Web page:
Sunday, February 24, 2013

The Politics of Crisis

One of the most frustrating stunts in politics that is practiced by all sides, on the local, state and national level, is the gun to your head, "if you don't pass this, **insert necessary government service** will be cut/suspended/eliminated."  There's a word for that -- extortion.  Everyone has seen it. Government officials threaten citizens to pass spending measures, raise taxes, pass levies or services will be gutted.  The problem is, the services they opt to put on the chopping block are always vital services like schools, police, and fire departments whose absence would cause the most pain and/or disruption.  They never cut bureaucracies, non-vital programs, or find ways to streamline operations by eliminating waste and inefficiency.

The current sequester "crisis" is the same.  Having conceived of, and signed into law the sequester, President Obama is now demanding that congress raise taxes (after just getting new tax hikes) or he will allow the sequester cuts to kick in, which according to his rhetoric, will invite Armageddon.  Air traffic controllers, first responders, TSA workers will be laid off.  Military readiness will damaged.  Women and children will be cut from aid programs.  And it's all the Republicans' fault.  So what are these horrific cuts that threaten to undo the fabric of reality?  Annual federal spending will increase from its current $3.6 trillion to $6 trillion over the next ten years.  The sequester will cut 2.4% of that increase (click here for emphasis).  In other words, federal government spending will continue to increase (considerably) every year.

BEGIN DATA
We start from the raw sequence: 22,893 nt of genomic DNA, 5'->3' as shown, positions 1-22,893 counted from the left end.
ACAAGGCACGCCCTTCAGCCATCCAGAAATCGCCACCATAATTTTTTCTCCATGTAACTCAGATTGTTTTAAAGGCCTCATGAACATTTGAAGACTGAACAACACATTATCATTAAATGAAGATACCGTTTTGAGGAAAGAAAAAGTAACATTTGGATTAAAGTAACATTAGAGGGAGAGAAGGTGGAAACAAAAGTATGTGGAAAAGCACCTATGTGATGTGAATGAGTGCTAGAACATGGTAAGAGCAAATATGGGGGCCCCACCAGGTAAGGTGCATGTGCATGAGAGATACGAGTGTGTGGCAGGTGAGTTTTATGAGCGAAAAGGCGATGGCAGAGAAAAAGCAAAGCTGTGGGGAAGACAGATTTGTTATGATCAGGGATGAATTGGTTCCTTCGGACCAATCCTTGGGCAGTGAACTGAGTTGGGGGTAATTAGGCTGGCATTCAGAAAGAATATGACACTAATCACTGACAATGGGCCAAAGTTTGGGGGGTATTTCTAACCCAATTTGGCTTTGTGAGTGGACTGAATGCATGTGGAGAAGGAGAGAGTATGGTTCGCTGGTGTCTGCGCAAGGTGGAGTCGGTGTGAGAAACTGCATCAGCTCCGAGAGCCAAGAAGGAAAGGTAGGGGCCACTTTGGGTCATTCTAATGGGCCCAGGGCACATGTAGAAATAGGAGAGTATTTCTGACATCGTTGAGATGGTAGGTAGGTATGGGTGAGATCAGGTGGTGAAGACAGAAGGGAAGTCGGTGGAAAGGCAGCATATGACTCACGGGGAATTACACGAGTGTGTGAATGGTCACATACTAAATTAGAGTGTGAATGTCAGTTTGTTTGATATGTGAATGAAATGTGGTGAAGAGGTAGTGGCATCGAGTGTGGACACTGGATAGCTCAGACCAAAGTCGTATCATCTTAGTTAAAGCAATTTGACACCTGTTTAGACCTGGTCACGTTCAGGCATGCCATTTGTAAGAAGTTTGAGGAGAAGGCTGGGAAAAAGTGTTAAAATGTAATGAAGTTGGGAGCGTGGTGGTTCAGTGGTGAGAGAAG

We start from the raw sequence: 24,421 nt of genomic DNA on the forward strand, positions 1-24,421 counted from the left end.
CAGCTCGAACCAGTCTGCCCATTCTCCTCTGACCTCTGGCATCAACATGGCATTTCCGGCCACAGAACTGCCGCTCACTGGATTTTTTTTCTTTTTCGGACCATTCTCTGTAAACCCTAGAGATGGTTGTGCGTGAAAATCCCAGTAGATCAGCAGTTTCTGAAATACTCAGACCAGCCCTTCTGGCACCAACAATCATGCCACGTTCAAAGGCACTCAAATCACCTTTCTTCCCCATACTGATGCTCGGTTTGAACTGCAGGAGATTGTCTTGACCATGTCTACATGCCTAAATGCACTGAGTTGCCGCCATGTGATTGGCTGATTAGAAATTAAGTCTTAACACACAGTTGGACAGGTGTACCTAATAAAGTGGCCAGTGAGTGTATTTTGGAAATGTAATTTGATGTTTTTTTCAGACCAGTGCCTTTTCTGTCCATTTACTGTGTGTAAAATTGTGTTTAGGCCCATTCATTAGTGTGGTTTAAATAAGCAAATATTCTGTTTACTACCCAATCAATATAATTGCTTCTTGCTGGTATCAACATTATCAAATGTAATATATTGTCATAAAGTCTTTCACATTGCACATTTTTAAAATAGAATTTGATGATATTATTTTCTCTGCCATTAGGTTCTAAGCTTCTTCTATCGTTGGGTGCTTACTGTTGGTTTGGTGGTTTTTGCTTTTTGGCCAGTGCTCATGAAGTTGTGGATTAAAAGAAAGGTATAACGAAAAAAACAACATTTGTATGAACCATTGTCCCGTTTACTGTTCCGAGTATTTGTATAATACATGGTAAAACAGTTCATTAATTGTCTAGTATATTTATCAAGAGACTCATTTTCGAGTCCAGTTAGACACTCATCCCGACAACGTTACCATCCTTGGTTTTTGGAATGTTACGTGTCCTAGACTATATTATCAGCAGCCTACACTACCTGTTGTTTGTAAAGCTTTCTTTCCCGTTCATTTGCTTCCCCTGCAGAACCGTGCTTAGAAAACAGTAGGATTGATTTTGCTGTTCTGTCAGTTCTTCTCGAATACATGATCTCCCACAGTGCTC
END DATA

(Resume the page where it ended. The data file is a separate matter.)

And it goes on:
If we cannot withstand a 2.4% cut in the rate of increase over ten years, we might as well tell the European Union to save us a spot, 'cause we're DONE;  we will never be able to limit or slow the growth of, much less cut, government.

In her Wall Street Journal column, Government by Freakout, Peggy Noonan points out the problems with this style of governance, even if it works politically.
What effect do all the successive fiscal cliffs, ceilings and sequesters, have on public confidence? On the public's spirit? They only add to the sense that Washington is dysfunctional and cannot possibly help us out of the mire. 
It shows the world we lurch from crisis to crisis by habit now. This makes us look incapable and beset. 
It further sours the sourest White House-Capitol Hill relationship of modern political history. That relationship probably can't get worse—it was actually breaking news this week that the president picked up a phone and called a Republican senator—but it's not good to see no possibility of repair. 
It leaves the vulnerable feeling more anxious, and the sophisticated feeling more jerked around. The president is usually called popular, but his poll numbers are well below Bill Clinton's and Ronald Reagan's at this point in their presidencies. He's pretty much stuck at George W. Bush's levels. The president and his people overestimate his position in this 50-50 country. 
Beyond that, the president damages himself with his cleverness. At the end of the day he looks incapable of creating a sense of stability. The thing he misses as he shrewdly surveys the field is what he is: the president. He is the man people expect to lead, to be wiser. He is the one they expect to come up with a plan that is a little more than Let's Threaten Catastrophe.
The President could at any point work with Republicans to diffuse this "crisis."  But he won't.  He wants this fight.  Congressional Republicans are unpopular.  He has the bully pulpit.  Higher taxes or bust.  But I'm not so sure it will work in his favor, at least in the long term.  If the sequester kicks in, and the world doesn't end, it corrodes the Democratic mantra that every single government program, every single government dollar spent, is absolutely essential.

I don't think the President wants people catching on.

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